Sunday, November 16, 2014

Tour of Cumberland Island

My first morning on the island I was up, made my instant oatmeal and packed my day pack. This sounds so simple, yet it took me over an hour. I move so slow. I wanted to leave by 8 and I left at 8:24. As per usual, I gave myself extra time knowing I'd probably be late. I was headed back to the ferry dock for a 10am island tour. I was told to arrive by 9:45. My hike to camp yesterday with all my stuff took 1hr40min, so I figured leaving at 8 allowed two hours and plenty of time. I arrived at just over an hour. Tomorrow (Thursday) I will need to do my morning routine faster to actually leave by 8. I need to be at the ferry at 10 but it only gets light after 7 and it's hard for me to get moving in the dark.
The one car road that runs the length of the island

My campsite and the stuff I remembered

Enough on my time management. Today was a tour of the island by the ranger and/or volunteer. We had six in our group and we took a van to the north of the island. The island is 17.5 miles long and ~3 miles wide in some spots.  The island was 90% owned by Lucy Carnegie at one time (her husband died just a year after their house was built). There are still three Carnegie mansions on the island, two of which are in use. We toured the empty one, Plum Orchard. I found out you can volunteer (minimum one month) to live in this mansion if you agree to perform daily maintenance/cleaning and provide house tours six of seven days each week. Interesting....:) (although it was only $2/night to camp - very budget friendly)

The house had several bedrooms, a master bath with a shower (unusual for the time) that even dispensed shampoo through the shower head too! There was electricity (mainly light bulbs), squash court, 9-10' deep indoor pool, hydraulic elevator and other neat things. 
Mansion at Plum Orchard

We had our picnic lunch here, under the trees

The advanced shower

Dinner bell

The fire suppression system (i.e. water hose)

Circuit breakers in the basement

The hydraulic elevator - did not take it for a spin

The indoor, spring fed pool

We saw the Stafford Plantation, which was a cotton plantation and had around 300 slaves. The house actually burnt and Lucy Carnegie rebuilt it for one of her kids. 

One of the planes for personal use at one of the private mansions
We saw the first African Baptist church. JFK Jr. and Carolyn were married there in a very small ceremony. The church probably only seats 30 or so. 

A peek inside the church - super small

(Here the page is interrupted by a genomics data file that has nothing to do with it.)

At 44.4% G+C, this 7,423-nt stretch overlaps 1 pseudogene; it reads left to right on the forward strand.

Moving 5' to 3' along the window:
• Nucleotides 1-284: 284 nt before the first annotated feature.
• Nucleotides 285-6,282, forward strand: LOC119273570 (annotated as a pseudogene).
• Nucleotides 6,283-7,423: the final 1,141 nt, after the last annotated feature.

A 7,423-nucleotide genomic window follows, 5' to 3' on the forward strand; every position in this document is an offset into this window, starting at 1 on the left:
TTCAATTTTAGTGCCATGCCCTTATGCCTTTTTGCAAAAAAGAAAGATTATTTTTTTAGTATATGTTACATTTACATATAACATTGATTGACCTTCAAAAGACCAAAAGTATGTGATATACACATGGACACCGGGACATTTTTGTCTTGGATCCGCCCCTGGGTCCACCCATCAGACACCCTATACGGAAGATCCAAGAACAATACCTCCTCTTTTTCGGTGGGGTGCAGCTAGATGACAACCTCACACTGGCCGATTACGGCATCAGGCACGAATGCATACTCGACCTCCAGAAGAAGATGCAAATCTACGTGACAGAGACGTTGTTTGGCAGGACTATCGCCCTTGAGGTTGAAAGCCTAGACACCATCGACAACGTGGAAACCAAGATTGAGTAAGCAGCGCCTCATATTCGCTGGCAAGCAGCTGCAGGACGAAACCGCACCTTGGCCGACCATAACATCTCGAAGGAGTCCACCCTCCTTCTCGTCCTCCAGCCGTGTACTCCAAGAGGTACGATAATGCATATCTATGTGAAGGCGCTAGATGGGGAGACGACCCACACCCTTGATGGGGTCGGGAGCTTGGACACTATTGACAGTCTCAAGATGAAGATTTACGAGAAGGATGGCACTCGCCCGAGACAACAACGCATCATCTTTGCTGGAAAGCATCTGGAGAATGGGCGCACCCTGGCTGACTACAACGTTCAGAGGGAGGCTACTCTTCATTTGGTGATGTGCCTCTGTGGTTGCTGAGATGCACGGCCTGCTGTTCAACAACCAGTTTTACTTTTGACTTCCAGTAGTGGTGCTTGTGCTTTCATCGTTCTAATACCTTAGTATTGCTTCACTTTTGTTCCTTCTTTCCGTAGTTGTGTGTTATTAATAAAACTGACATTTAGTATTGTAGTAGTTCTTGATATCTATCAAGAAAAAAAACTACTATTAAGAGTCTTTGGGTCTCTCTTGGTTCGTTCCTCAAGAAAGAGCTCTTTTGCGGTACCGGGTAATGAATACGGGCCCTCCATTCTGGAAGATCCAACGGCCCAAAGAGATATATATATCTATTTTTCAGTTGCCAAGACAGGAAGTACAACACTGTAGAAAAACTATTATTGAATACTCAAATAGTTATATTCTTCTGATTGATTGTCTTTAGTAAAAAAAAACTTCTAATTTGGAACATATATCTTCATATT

First African Baptist Church - founders.

The island is almost all owned by the National Park Service, primarily from gifts or nominal purchases from the Carnegie ancestors. However, some retained their right of use for some time, which is how there are still private properties today. Those inhabitants have direct lineage to the Carnegie family.

There are different animals on the island, wild horses, deer, wild pigs (they hate these), 300 bird species (200 are just passing through), alligators, raccoons, armadillos, wild turkeys, sea turtles, snakes and maybe a bobcat. They have sanctioned hunts for the deer and pigs. The pigs have little ones three times a year though and they've proven hard to kill off. The horses top out naturally around 140. Amelia Island nearby has bears, but none here. They think one day that one or two bears may swim their way over.

One of the horses that I almost ran into on my morning
bathroom run in the dark - that was a shock :)


I think these are horse remains - they leave nature to itself

It's hard to see, but there's a wild pig in there - right above
the log that's laying on the ground in the middle (rare to see)

The tour went until 3:30 and was really good. Afterwards I went to the beach near camp, watched the birds swoop in for fish and waded around. I used the cold shower. It wasn't too bad and I was hoping it would help me sleep well. It was very humid and didn't cool off much; the previous night I was a little too warm in my wool pjs and down sleeping bag :).

**My step total for Wednesday on the island was 22,239, 9.4 miles and 10 floors climbed. Thursday was 13,297 steps, 5.6 miles and 6 floors climbed.  Tuesday I must have forgot or something because there's no info.

The Atlantic Ocean - a 10 minute walk from my 
campsite and no one in sight

Horseshoe crab up on the beach - looks prehistoric!

Footprints in the sand (mine of course :))
It's hard to see, but the dark water in front of the breaking
waves is full of fish that are flopping around, trying to
escape the sandbar.
A better perspective of the crab

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